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Our little ‘Smyla Myla’ has so little time left to live

By Emily Moulton

For David and Charlene Campbell becoming parents was the most wonderful experience of their lives.

The couple was over the moon when little ‘Smyla Myla’ entered the world a year ago this week.

But tragically their joy quickly turned to utter devastation when they discovered their precious daughter had terminal cancer.

Myla was just two months old when she was diagnosed with a brain tumour.

At first the Campbells thought her condition was curable, however, their worst fears were realised when a biopsy revealed Myla had a rare aggressive malignant tumour called ATRT (atypical teratoid rhabdoid tumours).

There are between 40-50 children in the world who have ATRT. Myla is the only one in the UK.

It has a very low survival rate with the life expectancy being between six to 17 months.

Since being diagnosed, the beaming blue-eyed girl has undergone a series of gruelling operations and intense chemotherapy in a bid to fight off the disease.

And while the procedures have managed to prolong Myla’s life, they have not alleviated her condition forcing her parents to make the heart-breaking decision to stop treatment so she could spend the rest of her short life at home.

A few weeks on and the remarkably resilient family gathered at the Campbell home in Portadown on Tuesday to celebrate Myla’s first birthday.

It was a bittersweet celebration, but one her devoted father David said they would cherish for their rest of their lives.

He told the Belfast Telegraph both he and his wife were still coming to terms with the hard road ahead, but wanted to share their story in a bid to raise awareness of the fatal disease. They also hope to help other families in similar circumstances as well as alert the rest of Northern Ireland to the vital work staff at the Royal Victoria Hospital do for thousands of families every day.

David said: “When you think of cancer, you generally think it happens in older people. You are aware some children and young people get it but you never think it can affect babies in such as way.

“At the hospital there are many babies with different types of tumours. But we have the only baby with a rare cancer and no real treatment.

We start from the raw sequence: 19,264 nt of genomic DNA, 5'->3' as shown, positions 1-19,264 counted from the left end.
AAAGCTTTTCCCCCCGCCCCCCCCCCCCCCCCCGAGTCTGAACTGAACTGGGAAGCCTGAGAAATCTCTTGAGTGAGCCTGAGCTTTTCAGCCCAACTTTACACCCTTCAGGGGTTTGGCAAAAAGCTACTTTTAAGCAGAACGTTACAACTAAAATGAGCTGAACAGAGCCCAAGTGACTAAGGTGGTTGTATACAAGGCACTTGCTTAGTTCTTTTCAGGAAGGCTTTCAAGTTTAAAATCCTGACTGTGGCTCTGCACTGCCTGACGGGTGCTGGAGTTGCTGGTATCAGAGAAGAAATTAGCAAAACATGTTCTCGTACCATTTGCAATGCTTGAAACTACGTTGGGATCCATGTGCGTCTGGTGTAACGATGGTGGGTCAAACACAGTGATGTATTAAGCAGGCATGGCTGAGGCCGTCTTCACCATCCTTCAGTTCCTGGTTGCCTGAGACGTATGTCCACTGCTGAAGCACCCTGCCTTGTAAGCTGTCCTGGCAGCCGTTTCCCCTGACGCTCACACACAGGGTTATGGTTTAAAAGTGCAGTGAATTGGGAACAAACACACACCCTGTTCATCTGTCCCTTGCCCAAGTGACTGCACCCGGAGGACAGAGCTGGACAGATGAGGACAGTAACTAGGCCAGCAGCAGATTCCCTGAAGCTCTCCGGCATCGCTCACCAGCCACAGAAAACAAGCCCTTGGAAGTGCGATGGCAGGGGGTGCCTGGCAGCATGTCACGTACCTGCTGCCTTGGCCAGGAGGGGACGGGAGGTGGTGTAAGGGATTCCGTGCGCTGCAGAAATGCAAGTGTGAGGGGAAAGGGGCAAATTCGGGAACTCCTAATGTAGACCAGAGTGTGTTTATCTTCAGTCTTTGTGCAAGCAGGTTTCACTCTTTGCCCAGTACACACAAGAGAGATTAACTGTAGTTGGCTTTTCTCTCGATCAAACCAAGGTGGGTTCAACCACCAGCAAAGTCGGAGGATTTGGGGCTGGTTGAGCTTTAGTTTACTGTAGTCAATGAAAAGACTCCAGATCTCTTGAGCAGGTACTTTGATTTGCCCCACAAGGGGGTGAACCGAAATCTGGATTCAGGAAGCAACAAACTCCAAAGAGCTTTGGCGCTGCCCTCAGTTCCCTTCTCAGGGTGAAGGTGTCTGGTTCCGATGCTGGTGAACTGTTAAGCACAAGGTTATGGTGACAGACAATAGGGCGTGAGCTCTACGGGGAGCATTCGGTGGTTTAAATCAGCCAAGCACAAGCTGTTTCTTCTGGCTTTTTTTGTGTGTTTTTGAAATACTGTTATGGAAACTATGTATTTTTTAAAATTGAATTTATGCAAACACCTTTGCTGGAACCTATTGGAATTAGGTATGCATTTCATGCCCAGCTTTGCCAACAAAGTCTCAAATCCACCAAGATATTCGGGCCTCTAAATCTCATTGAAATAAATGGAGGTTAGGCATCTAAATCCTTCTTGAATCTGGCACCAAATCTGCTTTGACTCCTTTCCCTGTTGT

“But the hospital, doctors and staff have been great with us. They have done everything they could.”

The aircraft worker, who works in Saudi Arabia, has spent the past year researching his daughter’s condition to try and find the best possible treatment.

Both he and Charlene have been in contact with doctors at St Jude’s Hospital in the US which specialises in brain tumours as well as doctors in Spain and Australia to see if they could operate, but her condition was too far gone.

They also allowed Myla to take part in experimental treatment to see if it would shrink her tumour, but it failed.

And, while her tiny body has endured months of rigorous chemotherapy she has remained buoyant earning her the nickname ‘Smyla Myla’ by her family.

But last week in a turn for the worse the disease took hold and Myla can no longer open her eyes because of optic nerve pressure.

The toll has also affected her energy levels and her ability to smile.

“We have barely seen a smile in what feels like a very long time,” Charlene said.

“We are so utterly gutted and pained by all of this and the reality of seeing this disease in action is making us realise than apart from a miracle happening, this is the beginning of the horrible road to the end.

“It is a very frightening thought what we have to deal with in the forthcoming weeks or months and wondering what Myla is going to have to endure.

“It is just so heartbreaking looking at her and wondering why she can’t be sitting up enjoying a happy healthy life, playing with her toys and only dealing with an obstacle such as learning to walk or crawl, not something as horrible as cancer.”

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